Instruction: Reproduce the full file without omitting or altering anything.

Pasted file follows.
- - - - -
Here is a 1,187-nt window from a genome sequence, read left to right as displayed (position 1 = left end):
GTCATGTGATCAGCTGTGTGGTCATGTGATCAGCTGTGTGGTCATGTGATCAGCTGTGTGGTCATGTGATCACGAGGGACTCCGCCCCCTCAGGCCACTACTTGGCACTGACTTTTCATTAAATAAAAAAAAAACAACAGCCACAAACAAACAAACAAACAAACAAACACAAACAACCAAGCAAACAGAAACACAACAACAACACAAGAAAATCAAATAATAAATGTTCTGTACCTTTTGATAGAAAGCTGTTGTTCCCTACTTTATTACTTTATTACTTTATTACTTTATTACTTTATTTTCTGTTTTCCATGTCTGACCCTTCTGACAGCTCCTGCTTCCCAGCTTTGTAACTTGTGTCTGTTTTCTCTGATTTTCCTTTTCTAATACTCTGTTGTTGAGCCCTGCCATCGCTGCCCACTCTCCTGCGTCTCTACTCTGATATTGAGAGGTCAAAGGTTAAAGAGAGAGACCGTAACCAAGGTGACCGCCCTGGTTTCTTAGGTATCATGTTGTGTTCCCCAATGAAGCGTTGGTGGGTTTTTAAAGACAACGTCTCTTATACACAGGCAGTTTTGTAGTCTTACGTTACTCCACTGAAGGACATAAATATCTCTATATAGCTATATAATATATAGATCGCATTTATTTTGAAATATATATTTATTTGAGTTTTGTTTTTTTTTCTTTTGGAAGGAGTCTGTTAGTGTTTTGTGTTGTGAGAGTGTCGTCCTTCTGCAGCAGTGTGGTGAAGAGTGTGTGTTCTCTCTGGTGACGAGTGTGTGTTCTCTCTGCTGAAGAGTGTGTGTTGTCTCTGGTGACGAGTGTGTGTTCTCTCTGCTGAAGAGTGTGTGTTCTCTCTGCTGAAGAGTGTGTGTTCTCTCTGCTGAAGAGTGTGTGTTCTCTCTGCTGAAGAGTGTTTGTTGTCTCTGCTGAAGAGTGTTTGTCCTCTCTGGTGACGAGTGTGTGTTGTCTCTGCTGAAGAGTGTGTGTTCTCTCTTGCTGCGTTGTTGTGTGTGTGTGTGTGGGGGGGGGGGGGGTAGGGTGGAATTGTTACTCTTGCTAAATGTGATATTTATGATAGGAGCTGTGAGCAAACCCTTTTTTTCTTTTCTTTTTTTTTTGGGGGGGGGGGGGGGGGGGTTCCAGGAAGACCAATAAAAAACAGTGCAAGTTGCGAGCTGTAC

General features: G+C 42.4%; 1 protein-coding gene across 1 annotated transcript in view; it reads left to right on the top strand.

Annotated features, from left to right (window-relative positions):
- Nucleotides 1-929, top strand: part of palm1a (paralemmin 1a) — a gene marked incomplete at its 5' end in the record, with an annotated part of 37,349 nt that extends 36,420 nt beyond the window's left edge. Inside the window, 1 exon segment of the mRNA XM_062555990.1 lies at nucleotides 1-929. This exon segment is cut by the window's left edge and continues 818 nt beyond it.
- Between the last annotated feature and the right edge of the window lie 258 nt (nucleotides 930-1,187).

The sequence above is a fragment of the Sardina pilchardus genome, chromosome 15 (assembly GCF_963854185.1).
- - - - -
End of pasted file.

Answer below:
Here is a 1,187-nt window from a genome sequence, read left to right as displayed (position 1 = left end):
GTCATGTGATCAGCTGTGTGGTCATGTGATCAGCTGTGTGGTCATGTGATCAGCTGTGTGGTCATGTGATCACGAGGGACTCCGCCCCCTCAGGCCACTACTTGGCACTGACTTTTCATTAAATAAAAAAAAAACAACAGCCACAAACAAACAAACAAACAAACAAACACAAACAACCAAGCAAACAGAAACACAACAACAACACAAGAAAATCAAATAATAAATGTTCTGTACCTTTTGATAGAAAGCTGTTGTTCCCTACTTTATTACTTTATTACTTTATTACTTTATTACTTTATTTTCTGTTTTCCATGTCTGACCCTTCTGACAGCTCCTGCTTCCCAGCTTTGTAACTTGTGTCTGTTTTCTCTGATTTTCCTTTTCTAATACTCTGTTGTTGAGCCCTGCCATCGCTGCCCACTCTCCTGCGTCTCTACTCTGATATTGAGAGGTCAAAGGTTAAAGAGAGAGACCGTAACCAAGGTGACCGCCCTGGTTTCTTAGGTATCATGTTGTGTTCCCCAATGAAGCGTTGGTGGGTTTTTAAAGACAACGTCTCTTATACACAGGCAGTTTTGTAGTCTTACGTTACTCCACTGAAGGACATAAATATCTCTATATAGCTATATAATATATAGATCGCATTTATTTTGAAATATATATTTATTTGAGTTTTGTTTTTTTTTCTTTTGGAAGGAGTCTGTTAGTGTTTTGTGTTGTGAGAGTGTCGTCCTTCTGCAGCAGTGTGGTGAAGAGTGTGTGTTCTCTCTGGTGACGAGTGTGTGTTCTCTCTGCTGAAGAGTGTGTGTTGTCTCTGGTGACGAGTGTGTGTTCTCTCTGCTGAAGAGTGTGTGTTCTCTCTGCTGAAGAGTGTGTGTTCTCTCTGCTGAAGAGTGTGTGTTCTCTCTGCTGAAGAGTGTTTGTTGTCTCTGCTGAAGAGTGTTTGTCCTCTCTGGTGACGAGTGTGTGTTGTCTCTGCTGAAGAGTGTGTGTTCTCTCTTGCTGCGTTGTTGTGTGTGTGTGTGTGGGGGGGGGGGGGGTAGGGTGGAATTGTTACTCTTGCTAAATGTGATATTTATGATAGGAGCTGTGAGCAAACCCTTTTTTTCTTTTCTTTTTTTTTTGGGGGGGGGGGGGGGGGGGTTCCAGGAAGACCAATAAAAAACAGTGCAAGTTGCGAGCTGTAC

General features: G+C 42.4%; 1 protein-coding gene across 1 annotated transcript in view; it reads left to right on the top strand.

Annotated features, from left to right (window-relative positions):
- Nucleotides 1-929, top strand: part of palm1a (paralemmin 1a) — a gene marked incomplete at its 5' end in the record, with an annotated part of 37,349 nt that extends 36,420 nt beyond the window's left edge. Inside the window, 1 exon segment of the mRNA XM_062555990.1 lies at nucleotides 1-929. This exon segment is cut by the window's left edge and continues 818 nt beyond it.
- Between the last annotated feature and the right edge of the window lie 258 nt (nucleotides 930-1,187).

The sequence above is a fragment of the Sardina pilchardus genome, chromosome 15 (assembly GCF_963854185.1).